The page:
As debt-reducing measures and austerity packages are introduced all over Europe, will governments be forced to abandon plans to build more immigration removal centres?1 One way that European governments could cut costs is by removing as many legal obstacles to deportation as possible and thereby speeding up the process of removal.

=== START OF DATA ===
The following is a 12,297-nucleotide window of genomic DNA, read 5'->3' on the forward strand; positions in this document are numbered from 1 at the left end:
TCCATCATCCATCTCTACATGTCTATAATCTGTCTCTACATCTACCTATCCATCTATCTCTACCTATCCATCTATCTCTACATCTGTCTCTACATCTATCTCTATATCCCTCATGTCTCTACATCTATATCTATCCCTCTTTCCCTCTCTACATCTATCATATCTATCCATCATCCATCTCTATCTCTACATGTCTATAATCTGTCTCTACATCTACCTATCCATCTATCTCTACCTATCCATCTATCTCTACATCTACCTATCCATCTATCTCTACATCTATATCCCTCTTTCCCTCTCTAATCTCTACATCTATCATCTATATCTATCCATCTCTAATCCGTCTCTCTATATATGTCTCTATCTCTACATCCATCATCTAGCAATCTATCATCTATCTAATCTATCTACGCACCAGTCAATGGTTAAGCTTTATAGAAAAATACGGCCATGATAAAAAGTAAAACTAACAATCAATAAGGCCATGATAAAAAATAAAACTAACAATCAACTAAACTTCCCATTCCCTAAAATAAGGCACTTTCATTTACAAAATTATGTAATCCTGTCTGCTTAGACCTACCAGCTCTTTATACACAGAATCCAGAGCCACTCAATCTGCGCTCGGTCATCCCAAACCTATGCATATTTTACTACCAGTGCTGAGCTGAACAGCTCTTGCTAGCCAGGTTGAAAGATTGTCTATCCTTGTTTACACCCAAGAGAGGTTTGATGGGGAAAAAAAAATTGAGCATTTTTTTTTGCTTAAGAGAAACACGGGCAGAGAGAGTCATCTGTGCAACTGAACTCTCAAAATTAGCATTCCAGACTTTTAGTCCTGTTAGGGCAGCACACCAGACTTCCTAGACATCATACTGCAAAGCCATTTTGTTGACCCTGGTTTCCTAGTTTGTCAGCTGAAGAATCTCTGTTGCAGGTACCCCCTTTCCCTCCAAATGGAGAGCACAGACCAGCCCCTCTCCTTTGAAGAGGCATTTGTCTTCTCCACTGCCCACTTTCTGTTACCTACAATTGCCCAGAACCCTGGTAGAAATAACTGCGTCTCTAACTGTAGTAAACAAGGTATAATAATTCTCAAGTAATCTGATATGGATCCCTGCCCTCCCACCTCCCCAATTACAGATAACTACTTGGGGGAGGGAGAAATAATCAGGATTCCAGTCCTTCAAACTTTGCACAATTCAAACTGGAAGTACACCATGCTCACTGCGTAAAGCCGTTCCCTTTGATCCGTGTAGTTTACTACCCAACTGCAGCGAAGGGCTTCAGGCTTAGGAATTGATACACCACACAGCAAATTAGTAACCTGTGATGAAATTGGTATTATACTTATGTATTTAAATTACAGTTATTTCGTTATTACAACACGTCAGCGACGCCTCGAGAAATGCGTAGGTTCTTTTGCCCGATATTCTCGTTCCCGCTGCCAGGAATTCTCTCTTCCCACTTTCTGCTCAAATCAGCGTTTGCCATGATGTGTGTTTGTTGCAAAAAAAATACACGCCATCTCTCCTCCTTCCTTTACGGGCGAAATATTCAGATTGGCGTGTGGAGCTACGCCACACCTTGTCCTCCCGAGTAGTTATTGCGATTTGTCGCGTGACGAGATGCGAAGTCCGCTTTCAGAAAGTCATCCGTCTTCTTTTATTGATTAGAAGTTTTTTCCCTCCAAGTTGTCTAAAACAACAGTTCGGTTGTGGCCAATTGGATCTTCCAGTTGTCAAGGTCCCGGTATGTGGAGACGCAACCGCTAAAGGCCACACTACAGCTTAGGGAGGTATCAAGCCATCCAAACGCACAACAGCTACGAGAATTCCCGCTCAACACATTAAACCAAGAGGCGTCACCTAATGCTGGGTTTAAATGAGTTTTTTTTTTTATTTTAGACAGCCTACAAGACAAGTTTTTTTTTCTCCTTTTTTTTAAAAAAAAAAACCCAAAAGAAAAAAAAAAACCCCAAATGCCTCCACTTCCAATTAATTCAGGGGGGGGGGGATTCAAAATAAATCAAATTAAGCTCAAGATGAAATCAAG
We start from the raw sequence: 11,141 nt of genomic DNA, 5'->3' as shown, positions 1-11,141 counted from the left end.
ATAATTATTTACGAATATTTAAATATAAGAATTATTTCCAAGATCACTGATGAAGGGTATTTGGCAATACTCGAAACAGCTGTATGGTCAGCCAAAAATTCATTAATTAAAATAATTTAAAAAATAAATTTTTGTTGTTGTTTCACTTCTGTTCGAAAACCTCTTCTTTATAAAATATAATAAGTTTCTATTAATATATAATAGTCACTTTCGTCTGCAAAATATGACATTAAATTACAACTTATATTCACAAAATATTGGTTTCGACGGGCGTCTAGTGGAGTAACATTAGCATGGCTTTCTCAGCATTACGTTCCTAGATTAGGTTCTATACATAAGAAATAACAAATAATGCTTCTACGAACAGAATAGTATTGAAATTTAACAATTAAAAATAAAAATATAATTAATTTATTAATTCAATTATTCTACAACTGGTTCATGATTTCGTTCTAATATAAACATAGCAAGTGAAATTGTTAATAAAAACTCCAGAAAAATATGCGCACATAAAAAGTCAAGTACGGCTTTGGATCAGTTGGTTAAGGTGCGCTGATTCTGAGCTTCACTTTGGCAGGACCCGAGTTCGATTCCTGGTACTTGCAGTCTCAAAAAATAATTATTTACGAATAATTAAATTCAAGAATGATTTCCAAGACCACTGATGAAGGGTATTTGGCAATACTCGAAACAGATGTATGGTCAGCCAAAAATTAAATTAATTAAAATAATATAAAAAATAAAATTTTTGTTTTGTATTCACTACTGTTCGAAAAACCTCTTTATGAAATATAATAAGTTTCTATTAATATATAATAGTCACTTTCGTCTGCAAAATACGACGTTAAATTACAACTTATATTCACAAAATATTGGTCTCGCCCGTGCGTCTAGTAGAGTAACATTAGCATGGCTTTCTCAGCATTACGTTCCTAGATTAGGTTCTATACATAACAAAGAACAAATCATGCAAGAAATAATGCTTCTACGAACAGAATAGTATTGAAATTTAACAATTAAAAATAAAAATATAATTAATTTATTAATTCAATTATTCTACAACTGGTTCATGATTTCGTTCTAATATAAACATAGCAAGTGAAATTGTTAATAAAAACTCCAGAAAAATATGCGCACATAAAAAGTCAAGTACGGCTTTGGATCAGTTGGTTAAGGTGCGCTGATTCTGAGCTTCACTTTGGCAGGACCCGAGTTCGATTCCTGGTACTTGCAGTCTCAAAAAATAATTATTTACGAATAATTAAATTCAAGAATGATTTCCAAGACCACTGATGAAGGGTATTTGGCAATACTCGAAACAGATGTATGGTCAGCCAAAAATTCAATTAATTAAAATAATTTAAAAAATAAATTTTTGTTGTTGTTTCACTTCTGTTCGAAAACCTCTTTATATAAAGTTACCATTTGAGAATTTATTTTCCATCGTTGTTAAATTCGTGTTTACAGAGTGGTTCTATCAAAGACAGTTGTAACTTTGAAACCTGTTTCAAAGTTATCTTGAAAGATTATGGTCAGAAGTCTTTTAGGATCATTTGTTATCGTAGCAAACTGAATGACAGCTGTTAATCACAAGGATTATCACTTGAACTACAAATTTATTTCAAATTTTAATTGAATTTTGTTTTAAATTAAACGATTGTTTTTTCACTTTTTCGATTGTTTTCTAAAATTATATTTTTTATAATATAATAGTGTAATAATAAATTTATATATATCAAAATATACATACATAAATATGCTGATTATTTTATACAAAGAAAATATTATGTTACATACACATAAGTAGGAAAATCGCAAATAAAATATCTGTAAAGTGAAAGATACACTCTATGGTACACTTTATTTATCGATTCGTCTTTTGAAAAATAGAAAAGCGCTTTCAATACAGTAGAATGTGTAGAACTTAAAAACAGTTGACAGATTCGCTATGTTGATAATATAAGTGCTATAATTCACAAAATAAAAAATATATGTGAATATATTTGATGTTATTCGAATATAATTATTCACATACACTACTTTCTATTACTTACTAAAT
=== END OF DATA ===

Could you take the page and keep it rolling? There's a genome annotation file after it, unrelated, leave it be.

This briefing paper and list of thirty-eight asylumand immigration- related deaths (see Appendix 1, p.19) examines developments over eighteen months (from January 2009 to 30 June 2010) which suggest that, in the countries of northern and eastern Europe the scale and pace of deportations is accelerating, even as the number of new arrivals declines. (The pattern is more varied in southern Europe.) In one country, Norway, the number of rejected asylum seekers forcibly returned in the first six months of 2010 rose by a staggering 72 per cent. Speedier removals have been accompanied by the increased use of force, as well as measures that both deny asylum seekers access to justice (which in itself ensures a faster rate of removal) and limit the ability of NGOs to scrutinise the system and provide independent oversight.